18 July 2018 | Online since 2003


3 September 2011

GM feed import relaxed


A new regulation designed to prevent further damaging disruption of feed imports has now been adopted by the European Union.

The change relaxes the EU’s previous policy of zero tolerance towards non-authorised GM contamination of feed imports – a policy that resulted in imports of soya from the United States being disrupted in 2009. The new regulation permits up to 0.1 per cent of non-EU approved GM in imported feed.

The European Commission said in a statement, "The regulation ... addresses the current uncertainty EU operators face when placing on the market feed products imported from third countries."

The EU’s Standing Committee on the Food Chain and Animal Health (SCoFCAH) agreed to relax the existing rules at a meeting in February. In the months since the committee’s agreement no objections have been raised to the measure by the European Council or the European Parliament and as a result of that the measure has now become a regulation.
Disruption of imports has particularly serious consequences for the poultry sector, which is reliant upon imports of soya from North and South America. In 2009 several shipments of soya beans from the United States were impounded following the discovery of small traces of unauthorised GM maize. With shippers reluctant to send cargoes to Europe only to have them turned away, the issue has threatened to cause major problems for the livestock industry. Peter van Horne, economic analyst with the International Egg Commission, warned of huge increases in feed costs unless the issue was resolved.


Following the disruption of the shipments in 2009 the European Commissioner for Agriculture and Rural Development, Mariann Fischer Boel, warned European agriculture ministers that the problem would get worse unless something was done. She said at the time that the reported incidents were the tip of the iceberg.

"For the moment, the issue of low level presence of EU-unathorised GMOs concerns soya imports from the USA and, as far as feed is concerned this summer, it’s only one unapproved GM maize variety that is involved. However, we have to be aware that in the future the problem will get worse as it may extend to other products and other countries.

The Joint Research Centre of the European Commission is talking about an increase in the number of GM currently commercialised worldwide from now around 30 to 120 in 2015." She urged the EU to find a solution to the problem.
The solution developed by the EU was to introduce a tolerance threshold of 0.1 per cent non-EU approved GM content. The GM crops in question must have been approved in a non-EU producing country and an EU authorisation request must have been lodged with the European Food Safety Authority (EFSA) for at least three months.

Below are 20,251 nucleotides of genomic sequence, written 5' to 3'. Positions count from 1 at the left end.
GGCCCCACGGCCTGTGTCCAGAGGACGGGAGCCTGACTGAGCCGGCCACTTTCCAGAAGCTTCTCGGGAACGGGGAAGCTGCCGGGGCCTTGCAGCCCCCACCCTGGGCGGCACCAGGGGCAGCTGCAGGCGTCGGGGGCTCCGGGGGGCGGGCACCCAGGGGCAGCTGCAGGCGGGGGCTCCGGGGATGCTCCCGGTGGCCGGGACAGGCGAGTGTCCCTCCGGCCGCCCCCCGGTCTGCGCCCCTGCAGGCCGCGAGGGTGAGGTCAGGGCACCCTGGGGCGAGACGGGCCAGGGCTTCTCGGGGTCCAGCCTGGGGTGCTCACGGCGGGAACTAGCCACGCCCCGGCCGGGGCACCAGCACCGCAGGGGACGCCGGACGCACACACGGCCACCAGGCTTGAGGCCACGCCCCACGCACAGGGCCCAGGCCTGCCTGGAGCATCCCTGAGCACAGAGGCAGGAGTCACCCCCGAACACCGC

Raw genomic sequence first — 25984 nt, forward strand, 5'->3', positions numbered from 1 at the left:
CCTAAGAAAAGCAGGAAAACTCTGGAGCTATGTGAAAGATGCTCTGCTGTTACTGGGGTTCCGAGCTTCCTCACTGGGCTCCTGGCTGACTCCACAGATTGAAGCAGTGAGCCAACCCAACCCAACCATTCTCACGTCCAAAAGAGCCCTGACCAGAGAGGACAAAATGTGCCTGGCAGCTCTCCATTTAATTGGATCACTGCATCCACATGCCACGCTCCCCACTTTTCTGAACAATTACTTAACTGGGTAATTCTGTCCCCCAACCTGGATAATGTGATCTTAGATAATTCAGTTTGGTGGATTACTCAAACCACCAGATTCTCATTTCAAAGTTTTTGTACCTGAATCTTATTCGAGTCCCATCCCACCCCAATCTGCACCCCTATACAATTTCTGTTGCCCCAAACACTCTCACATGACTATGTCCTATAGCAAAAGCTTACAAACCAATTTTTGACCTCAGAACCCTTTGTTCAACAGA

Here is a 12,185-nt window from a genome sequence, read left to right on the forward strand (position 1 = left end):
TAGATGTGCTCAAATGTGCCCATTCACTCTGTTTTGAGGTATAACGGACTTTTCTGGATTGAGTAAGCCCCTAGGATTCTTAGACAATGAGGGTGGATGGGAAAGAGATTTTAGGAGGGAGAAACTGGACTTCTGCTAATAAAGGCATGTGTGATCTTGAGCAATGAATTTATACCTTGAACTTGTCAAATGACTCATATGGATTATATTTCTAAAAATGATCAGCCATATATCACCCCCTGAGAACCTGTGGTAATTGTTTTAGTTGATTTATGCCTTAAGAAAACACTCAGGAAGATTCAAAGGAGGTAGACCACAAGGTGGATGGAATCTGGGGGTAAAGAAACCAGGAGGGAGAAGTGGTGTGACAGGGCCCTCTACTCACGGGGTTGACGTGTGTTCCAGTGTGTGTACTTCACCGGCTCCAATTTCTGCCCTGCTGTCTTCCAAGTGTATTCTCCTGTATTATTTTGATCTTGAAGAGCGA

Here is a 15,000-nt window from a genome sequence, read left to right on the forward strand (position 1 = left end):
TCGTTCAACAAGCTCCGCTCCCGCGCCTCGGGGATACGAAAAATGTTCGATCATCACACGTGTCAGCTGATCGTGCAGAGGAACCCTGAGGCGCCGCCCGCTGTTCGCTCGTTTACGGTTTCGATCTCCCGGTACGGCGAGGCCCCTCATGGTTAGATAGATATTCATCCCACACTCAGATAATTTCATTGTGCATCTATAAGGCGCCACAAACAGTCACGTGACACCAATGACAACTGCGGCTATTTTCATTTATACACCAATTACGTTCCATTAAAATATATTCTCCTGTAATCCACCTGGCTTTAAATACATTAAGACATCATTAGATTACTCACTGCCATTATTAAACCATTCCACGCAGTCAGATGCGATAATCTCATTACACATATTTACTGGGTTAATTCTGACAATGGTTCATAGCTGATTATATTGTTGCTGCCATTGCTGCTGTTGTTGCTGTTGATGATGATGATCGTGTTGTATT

EFSA must also have issued an opinion that the presence of GM products at 0.1 percent does not pose risks to health or the environment.

Some people in the livestock industry fear that the measure introduced by the EU may not go far enough to overcome problems of disruption, although environmental campaigners have accused the EU of caving in to GM industry lobbying by reversing its zero tolerance policy. Some environmentalists argue that the effect of consuming GM crops is unknown and they say the varieties in question have not completed the EU’s own safety assessment process.

The EU currently imports some 45 million tonnes of protein crops a year, much of it soya beans and soya meal from Brazil, Argentina and the United States destined for use in animal feed. The majority of soya beans grown in these countries are GM varieties developed by biotech companies such as Monsanto, although most of the poultry sector in the United Kingdom is required by supermarkets to use non-GM soya. It is a requirement that adds significantly to the feed bill of free range egg producers because of the price premium now paid for non-GM soya and it is a requirement that the British Free Range Egg Producers Association and other industry bodies would like to see removed to ease the current financial pressures on producers.

The 0.1 per cent tolerance threshold introduced by the European Union will only apply to imports of animal feed and not human food, despite warnings from traders and exporting states that it is impractical and costly to separate global grain supplies into those destined for humans and those for animals.

A majority of EU governments are reported to be in favour of a similar threshold for food imports, but the Commission has said it currently has no plans to table such a proposal.


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